India on Monday scripted history as it successfully launched its heaviest rocket GSLV MkIII-D1 carrying communication satellite GSAT-19.
The 43.43 metre tall rocket lifted off at 5.28 pm from the second launch pad at the Satish Dhawan Space Centre and launched the 3,136 kg GSAT-19, the heaviest satellite to be launched from the country yet, into orbit about 16 minutes later. A jubilant Indian Space Research Organisation (ISRO) Chairman A S Kiran Kumar said it "is a historic day" and the the Geosynchronous Satellite Launch Vehicle Mark-III (MkIII D-1) has successfully demonstrated its capabilities with the injection of GSAT-19 into the desired orbit.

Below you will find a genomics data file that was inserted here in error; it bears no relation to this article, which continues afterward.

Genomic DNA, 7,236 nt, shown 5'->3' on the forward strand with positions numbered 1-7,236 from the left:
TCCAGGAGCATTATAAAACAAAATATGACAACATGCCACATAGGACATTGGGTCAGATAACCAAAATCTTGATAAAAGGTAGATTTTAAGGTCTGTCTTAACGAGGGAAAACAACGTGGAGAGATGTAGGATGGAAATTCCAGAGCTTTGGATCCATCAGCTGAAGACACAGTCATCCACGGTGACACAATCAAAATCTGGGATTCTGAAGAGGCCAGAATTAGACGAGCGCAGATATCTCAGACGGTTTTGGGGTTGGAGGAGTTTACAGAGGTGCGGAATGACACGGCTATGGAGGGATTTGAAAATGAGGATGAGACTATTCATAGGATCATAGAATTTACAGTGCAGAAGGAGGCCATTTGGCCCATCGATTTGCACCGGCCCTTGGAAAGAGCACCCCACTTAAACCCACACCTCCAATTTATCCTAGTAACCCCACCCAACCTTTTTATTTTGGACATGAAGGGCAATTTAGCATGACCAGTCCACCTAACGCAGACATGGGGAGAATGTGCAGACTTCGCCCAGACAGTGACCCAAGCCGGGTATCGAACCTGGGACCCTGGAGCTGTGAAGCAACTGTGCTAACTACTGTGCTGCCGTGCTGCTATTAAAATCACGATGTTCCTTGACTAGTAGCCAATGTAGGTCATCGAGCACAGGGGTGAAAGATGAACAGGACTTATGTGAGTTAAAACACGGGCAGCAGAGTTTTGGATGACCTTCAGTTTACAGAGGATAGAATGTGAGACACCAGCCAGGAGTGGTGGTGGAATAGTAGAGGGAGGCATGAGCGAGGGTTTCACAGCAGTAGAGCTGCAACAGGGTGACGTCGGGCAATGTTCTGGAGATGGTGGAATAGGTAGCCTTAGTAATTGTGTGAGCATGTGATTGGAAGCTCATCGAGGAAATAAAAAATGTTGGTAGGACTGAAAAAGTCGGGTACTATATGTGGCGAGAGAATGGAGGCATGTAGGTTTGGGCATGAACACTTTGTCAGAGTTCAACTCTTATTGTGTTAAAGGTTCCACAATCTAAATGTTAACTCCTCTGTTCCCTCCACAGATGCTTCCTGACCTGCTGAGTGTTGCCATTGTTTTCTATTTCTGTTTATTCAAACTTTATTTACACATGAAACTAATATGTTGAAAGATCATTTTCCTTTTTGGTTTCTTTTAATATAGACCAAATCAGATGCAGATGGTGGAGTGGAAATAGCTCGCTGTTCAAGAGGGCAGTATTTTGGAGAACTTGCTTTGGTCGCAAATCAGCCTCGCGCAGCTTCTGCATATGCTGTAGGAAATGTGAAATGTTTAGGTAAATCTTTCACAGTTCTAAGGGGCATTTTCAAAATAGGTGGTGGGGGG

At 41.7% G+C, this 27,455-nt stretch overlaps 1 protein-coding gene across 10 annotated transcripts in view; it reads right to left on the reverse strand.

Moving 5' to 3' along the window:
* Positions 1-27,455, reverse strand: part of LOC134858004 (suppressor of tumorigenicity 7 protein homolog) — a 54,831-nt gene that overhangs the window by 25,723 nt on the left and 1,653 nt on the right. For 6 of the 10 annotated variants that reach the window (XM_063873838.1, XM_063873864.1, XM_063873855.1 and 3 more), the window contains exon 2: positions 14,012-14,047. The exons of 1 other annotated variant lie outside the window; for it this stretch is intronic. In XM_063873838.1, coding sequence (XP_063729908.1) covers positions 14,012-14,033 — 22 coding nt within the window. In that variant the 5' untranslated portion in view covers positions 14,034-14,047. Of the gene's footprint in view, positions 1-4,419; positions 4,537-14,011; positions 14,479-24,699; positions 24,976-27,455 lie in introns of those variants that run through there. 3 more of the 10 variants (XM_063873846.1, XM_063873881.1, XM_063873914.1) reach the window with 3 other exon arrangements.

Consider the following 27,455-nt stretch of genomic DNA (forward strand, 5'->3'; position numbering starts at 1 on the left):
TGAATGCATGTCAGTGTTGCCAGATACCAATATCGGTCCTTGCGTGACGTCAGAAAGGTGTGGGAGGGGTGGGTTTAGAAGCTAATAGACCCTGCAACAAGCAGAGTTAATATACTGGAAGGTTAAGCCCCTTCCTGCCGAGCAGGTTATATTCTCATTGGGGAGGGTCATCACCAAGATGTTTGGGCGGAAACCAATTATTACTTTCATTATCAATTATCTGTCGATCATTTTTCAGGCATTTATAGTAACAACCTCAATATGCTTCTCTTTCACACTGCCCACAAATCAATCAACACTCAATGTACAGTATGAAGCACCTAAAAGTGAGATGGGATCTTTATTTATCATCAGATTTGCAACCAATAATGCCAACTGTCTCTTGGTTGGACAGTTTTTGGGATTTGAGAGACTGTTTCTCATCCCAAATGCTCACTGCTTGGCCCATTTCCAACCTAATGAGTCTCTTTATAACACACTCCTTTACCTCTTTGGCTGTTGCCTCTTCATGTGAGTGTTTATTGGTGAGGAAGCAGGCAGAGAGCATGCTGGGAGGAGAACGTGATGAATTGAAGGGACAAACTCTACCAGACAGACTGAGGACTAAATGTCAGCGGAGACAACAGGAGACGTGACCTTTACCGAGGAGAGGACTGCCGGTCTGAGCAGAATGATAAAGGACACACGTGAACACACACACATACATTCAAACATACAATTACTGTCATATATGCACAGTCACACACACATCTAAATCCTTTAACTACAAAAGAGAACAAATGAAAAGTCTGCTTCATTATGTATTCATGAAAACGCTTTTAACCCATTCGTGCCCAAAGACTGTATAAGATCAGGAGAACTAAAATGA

"It is a great success in the first maiden attempt and GSLV MkIII has successfully put in orbit GSAT-19 which is a next generation satellite. I wish to congratulate the entire team which has relentlessly worked each day for today's launch from 2002," Kumar said.
Prime Minister Narendra Modi hailed the successful launch, saying it took India closer to next generation satellite capability. Kiran Kumar said Modi called him and congratulated each member of the ISRO team for the successful mission.
GSAT-19, which will augment India's communication resources, was released into the intended Geosynchronous Transfer Orbit (GTO).
Monday's GSLV mission is significant for India as ISRO had been depending on foreign launchers for orbiting communication satellites weighing more than 2,300 kg. The GSLV MkIII-D1 is capable of lifting payloads or satellites weighing upto 4,000 kg into the GTO and 10,000 kg into the Low Earth Orbit. It was a textbook launch as every stage of the three-stage GSLV MkIII with indegeneous cryogenic engine performed well.